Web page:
Column: Visiting the Valley of the Kings


In our continuing tour of Egypt, we visit the Valley of the Kings, containing at least 65 royal tombs, including that of Tutankhamen.

By about 1500 B.C., Egyptians had either forgotten how to build pyramids or had concluded that they were too easy to rob. So, they began burying the pharaohs and their families, along with other important Egyptians, in a valley on the west bank of the Nile River near the modern city of Luxor, called Thebes by ancient Egyptians. The site was apparently selected because of the large pyramid-shaped rock overlooking the valley. The area’s soft limestone allowed workers to dig sloping shafts extending hundreds of feet to underground burial chambers enclosing a giant stone sarcophagus. Along all the walls and ceilings, artisans painted scenes of the pharaoh’s life and life with the gods, some intended to give the pharaoh help with questions asked at the final judgment. The pharaoh’s earthly possessions were buried with him (or her) for later use if, as expected, he survived that judgment.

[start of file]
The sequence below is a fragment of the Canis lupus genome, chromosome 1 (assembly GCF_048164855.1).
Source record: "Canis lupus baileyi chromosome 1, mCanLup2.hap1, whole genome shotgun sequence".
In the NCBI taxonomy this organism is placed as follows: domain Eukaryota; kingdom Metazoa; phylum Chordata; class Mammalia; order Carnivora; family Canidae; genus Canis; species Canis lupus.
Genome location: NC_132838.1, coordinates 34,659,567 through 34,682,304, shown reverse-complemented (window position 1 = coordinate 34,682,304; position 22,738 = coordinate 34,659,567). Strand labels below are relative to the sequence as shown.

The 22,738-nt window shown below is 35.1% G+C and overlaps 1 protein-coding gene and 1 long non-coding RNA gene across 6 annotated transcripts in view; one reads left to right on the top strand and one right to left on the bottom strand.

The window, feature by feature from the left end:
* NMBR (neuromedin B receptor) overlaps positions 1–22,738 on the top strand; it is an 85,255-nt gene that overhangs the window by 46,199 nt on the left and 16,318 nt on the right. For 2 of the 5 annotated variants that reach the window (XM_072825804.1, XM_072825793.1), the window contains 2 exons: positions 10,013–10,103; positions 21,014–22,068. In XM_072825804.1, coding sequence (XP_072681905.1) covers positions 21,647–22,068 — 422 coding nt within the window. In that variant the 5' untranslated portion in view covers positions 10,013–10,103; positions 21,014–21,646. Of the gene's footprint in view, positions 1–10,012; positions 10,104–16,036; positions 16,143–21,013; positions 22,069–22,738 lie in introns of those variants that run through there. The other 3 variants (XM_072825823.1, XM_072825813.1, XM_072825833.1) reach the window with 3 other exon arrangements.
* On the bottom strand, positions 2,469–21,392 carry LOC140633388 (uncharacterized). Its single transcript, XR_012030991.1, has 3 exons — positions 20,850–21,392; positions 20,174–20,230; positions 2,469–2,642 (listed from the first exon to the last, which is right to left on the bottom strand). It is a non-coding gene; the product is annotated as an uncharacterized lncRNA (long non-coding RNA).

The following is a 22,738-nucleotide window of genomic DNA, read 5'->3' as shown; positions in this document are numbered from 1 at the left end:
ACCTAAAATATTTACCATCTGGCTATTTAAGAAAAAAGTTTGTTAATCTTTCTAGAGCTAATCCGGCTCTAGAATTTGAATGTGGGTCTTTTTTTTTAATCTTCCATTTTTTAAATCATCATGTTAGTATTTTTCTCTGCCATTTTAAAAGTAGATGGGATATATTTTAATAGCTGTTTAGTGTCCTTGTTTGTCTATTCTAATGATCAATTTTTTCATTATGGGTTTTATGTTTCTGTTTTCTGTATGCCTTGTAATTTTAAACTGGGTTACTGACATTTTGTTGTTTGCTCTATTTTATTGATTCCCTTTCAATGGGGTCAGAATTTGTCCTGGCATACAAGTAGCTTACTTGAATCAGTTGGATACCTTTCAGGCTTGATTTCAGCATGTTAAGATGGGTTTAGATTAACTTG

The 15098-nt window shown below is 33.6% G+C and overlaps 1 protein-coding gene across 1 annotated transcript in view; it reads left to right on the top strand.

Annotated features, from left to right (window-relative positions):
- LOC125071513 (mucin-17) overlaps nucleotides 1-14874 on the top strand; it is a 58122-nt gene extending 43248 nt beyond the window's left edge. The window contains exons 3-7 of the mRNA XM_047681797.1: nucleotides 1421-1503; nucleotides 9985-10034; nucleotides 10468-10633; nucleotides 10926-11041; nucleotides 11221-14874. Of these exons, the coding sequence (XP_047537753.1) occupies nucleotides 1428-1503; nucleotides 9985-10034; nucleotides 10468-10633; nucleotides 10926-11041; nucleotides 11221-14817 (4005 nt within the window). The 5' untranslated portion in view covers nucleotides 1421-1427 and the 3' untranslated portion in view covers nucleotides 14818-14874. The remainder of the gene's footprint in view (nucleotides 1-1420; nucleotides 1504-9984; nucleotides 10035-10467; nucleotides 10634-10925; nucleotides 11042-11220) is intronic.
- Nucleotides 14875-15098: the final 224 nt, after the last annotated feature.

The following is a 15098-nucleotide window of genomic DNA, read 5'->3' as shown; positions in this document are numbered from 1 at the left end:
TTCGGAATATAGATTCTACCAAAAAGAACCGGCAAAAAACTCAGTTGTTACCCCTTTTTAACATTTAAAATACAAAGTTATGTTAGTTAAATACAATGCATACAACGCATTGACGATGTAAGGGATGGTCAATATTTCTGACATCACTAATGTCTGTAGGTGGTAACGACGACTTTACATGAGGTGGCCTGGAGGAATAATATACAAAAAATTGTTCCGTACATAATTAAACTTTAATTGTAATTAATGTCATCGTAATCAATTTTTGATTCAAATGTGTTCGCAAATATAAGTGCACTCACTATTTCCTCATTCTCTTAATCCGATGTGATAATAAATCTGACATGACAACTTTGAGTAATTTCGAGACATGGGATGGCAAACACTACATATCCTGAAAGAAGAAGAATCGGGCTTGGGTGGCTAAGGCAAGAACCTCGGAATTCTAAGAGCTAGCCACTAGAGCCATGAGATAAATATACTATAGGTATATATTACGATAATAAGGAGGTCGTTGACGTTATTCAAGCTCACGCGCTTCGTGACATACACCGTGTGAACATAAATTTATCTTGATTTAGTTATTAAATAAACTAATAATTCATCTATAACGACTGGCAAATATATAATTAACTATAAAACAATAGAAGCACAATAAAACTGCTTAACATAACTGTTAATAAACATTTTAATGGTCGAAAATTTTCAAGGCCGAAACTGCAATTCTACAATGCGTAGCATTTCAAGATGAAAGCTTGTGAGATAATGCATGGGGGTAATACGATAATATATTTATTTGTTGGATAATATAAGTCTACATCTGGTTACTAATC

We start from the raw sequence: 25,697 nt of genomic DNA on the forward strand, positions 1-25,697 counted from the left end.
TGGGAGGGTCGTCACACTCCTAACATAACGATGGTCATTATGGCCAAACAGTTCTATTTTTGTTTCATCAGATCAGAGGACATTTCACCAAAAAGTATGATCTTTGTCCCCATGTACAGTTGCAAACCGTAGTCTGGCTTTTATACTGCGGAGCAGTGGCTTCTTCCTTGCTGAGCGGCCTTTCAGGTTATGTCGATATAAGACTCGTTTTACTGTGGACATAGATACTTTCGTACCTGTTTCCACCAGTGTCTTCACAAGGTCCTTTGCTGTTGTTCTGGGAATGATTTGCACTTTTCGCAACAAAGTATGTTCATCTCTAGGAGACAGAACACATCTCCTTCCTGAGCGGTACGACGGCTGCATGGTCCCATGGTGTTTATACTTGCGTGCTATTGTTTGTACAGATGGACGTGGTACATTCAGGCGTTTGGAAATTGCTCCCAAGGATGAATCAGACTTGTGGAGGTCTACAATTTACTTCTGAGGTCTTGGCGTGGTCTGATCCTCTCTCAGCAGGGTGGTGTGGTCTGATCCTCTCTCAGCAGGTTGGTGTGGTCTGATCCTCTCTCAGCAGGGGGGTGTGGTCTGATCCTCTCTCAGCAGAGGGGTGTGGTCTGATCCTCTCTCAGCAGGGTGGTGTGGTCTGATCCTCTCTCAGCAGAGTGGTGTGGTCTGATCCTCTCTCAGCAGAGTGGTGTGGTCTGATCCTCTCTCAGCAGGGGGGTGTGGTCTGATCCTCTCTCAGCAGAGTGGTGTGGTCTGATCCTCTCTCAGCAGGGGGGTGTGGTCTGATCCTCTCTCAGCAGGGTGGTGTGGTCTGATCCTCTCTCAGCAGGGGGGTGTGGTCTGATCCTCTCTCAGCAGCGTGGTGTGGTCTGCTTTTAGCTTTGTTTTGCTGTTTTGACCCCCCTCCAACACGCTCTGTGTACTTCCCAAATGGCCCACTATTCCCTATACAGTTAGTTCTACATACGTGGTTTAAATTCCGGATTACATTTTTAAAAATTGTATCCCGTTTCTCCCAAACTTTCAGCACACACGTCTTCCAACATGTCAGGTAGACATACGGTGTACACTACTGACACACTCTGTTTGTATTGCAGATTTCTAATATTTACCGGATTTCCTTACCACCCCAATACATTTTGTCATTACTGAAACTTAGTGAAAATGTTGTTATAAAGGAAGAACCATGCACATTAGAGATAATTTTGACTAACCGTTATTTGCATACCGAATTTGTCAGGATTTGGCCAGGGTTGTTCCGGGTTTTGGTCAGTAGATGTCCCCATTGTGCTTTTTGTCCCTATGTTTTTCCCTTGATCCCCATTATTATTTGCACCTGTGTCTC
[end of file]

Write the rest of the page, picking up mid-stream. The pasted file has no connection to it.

To prevent looting, the entrances to the tombs were scattered and concealed behind tons of limestone. But the camouflage did not work, and the tombs were systematically raided. Raiders eventually found and looted all but the tomb of Tutankhamen, who had died at age 19 after a very short reign. Tutankhamen’s small tomb, discovered in 1922, included both the king’s mummy and about 3,500 items of gold and other rich materials.

Only about 20 of the tombs in the Valley of the Kings held mummies of pharaohs. Today, about 18 tombs are open to the public on a rotating basis. The finest is the elaborately decorated tomb of Pharaoh Seti I. The most popular tomb is that of King Tut, which, unlike all the others, includes his mummy.